Vivien Chan & Co - China
China has made significant trademark reforms in recent years. Besides a notable acceleration in trademark registration processing, two recent developments concerning trademark squatting and the guiding cases system are particularly relevant for trademark owners in China.
Database for trademark squatters
Trademark squatting has long been a serious problem in China and the China Trademark Office (CTMO) has continued its effort to restrain pre-emptive bad faith filings. According to the Opinions on Deepening the Reform of Trademark Registration Facilitation and Effectively Raising Efficiency of Trademark Registration issued by the State Administration of Industry and Commerce on November 14 2017, the CTMO will explore whether trademark owners must provide evidence of use after a certain period following registration or at the time of renewal in order to remove trademarks that are not put into actual use from the register. Further, during the China Trademark Festival in September 2017, the CTMO Deputy Director General Cui Shoudong claimed that one of the potential measures for tackling trademark squatting in China may be the development of a database for suspects of bad faith trademark applications.
With China’s adoption of the first-to-file system for obtaining trademark rights and no common law protecting unregistered trademarks (other than those which have well-known trademark status), brand owners have found it difficult to block bad faith applications, especially when they own no prior trademark registration in China or where such registration is not in the relevant class.
While the evidence of use requirement may be a double-edged sword to genuine brand owners in protecting their marks in China (ie, it would create an additional evidential burden on brand owners to maintain their trademark registrations in China), the intention to establish a database of trademark squatters shows the CTMO’s determination to:
- alleviate brand owners’ burden of proving bad faith; and
- curb China’s escalating problem of trademark squatting.
Discussions are at a preliminary stage and a number of uncertainties surrounding the database remain, including:
- the criteria for entering trademark squatters into the database; and
- whether it will be open for public inspection.
If established, the database would likely deter trademark squatting activities in China. However, as trademark squatters tend to be individuals or shell companies, even if they are recorded in the database, they may easily engage in the same activities under the guise of a new entity. Therefore, the database’s effectiveness in curbing trademark squatting remains uncertain.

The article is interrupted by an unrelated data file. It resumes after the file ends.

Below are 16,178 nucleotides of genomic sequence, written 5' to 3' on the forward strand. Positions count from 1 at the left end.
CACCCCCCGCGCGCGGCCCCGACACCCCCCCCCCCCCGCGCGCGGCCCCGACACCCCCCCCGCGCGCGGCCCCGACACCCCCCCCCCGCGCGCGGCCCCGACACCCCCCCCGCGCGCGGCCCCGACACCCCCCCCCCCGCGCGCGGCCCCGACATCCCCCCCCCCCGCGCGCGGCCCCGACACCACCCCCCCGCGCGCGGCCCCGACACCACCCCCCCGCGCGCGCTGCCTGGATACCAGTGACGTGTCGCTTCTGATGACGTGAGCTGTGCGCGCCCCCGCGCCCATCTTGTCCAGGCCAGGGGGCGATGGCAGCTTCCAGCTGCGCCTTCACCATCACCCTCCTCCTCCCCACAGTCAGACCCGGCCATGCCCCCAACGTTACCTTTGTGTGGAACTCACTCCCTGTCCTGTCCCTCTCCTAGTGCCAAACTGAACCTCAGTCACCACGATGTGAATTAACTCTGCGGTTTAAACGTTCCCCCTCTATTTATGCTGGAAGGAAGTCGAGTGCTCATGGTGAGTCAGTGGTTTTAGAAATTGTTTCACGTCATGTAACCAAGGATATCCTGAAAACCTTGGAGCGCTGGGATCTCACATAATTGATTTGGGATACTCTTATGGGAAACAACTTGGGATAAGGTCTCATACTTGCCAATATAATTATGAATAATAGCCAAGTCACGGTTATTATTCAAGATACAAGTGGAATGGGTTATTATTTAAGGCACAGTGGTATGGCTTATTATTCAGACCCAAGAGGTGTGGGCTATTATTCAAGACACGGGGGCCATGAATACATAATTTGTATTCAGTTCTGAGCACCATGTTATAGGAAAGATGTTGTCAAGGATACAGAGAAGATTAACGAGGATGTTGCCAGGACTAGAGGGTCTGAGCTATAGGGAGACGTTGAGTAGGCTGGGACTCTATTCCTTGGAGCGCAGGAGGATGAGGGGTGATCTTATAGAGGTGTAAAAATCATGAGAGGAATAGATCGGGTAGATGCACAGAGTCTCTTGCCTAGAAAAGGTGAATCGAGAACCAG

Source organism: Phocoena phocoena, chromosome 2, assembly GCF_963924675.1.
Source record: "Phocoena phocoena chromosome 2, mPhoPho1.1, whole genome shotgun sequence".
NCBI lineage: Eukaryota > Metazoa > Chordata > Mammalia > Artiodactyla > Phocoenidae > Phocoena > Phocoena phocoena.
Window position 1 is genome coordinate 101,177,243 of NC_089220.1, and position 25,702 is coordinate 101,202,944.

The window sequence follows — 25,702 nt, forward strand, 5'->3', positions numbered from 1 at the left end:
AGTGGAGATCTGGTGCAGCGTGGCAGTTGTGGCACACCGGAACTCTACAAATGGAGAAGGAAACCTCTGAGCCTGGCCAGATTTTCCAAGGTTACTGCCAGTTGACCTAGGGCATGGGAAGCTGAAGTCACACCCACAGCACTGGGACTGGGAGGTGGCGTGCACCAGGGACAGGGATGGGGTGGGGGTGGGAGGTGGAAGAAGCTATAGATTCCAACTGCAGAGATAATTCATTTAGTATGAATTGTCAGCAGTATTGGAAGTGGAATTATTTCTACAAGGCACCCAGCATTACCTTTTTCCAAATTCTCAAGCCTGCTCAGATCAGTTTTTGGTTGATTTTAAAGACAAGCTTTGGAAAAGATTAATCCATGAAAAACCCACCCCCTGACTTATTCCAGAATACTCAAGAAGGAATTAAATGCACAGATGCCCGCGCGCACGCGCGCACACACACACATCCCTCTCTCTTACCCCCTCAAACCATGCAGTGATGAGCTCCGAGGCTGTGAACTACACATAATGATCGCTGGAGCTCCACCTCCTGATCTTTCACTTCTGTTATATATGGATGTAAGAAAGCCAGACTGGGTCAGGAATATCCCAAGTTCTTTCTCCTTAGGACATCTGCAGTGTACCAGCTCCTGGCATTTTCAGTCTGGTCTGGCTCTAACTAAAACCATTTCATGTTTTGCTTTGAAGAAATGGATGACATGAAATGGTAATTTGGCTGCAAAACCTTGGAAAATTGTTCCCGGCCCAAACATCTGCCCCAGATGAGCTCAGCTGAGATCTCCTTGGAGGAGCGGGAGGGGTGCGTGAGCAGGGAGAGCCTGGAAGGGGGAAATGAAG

New IP case system
In 2010 the Supreme People's Court launched the guiding cases system, which publishes representative cases from all court levels. Courts could refer to these guiding cases while interpreting, clarifying or refining written laws. However, the system did not function effectively – in practice, these cases were rarely cited or considered. In order to make the system a more comprehensive and practical resource, the Supreme People's Court implemented the IP case system at the Beijing IP Court in 2015.
The IP case system adopted the principle that subsequent cases should be adjudicated in accordance with effective judgments and rulings of prior similar cases. While judgments of prior similar cases by higher-level courts should guide lower-level courts, rulings from other courts at the same level should be referred to by judges adjudicating pending cases.
According to Article 7 of the Beijing IP Court's Case Guidance Work Implementation Measures, the hierarchy of precedents from most to least persuasive is as follows:
- guiding cases published by the Supreme People's Court;
- cases included in the Supreme People's Court Gazette;
- cases issued by the Supreme People's Court;
- high court cases;
- intermediate court cases;
- district court cases; and
- cases from foreign jurisdictions.
While the IP case system can be seen as an evolution of the guiding cases system, some commentators have likened it to an initiative of the case law system. However, the former should be distinguished from the latter, which originated from the common law tradition. In China, a civil law country where court decisions cannot be an independent source of law, the IP precedents play only a guiding role in filling statutory gaps and refining given statutory rules as opposed to creating new ones; they may be cited as a reason, but cannot be a legal basis for a ruling.
While it remains unclear whether the IP case system can be used at a national level by the IP law community, case citation rates at the Beijing IP Court have increased since its inception. The system looks set to remain in place and could achieve a more uniform application of law in China.
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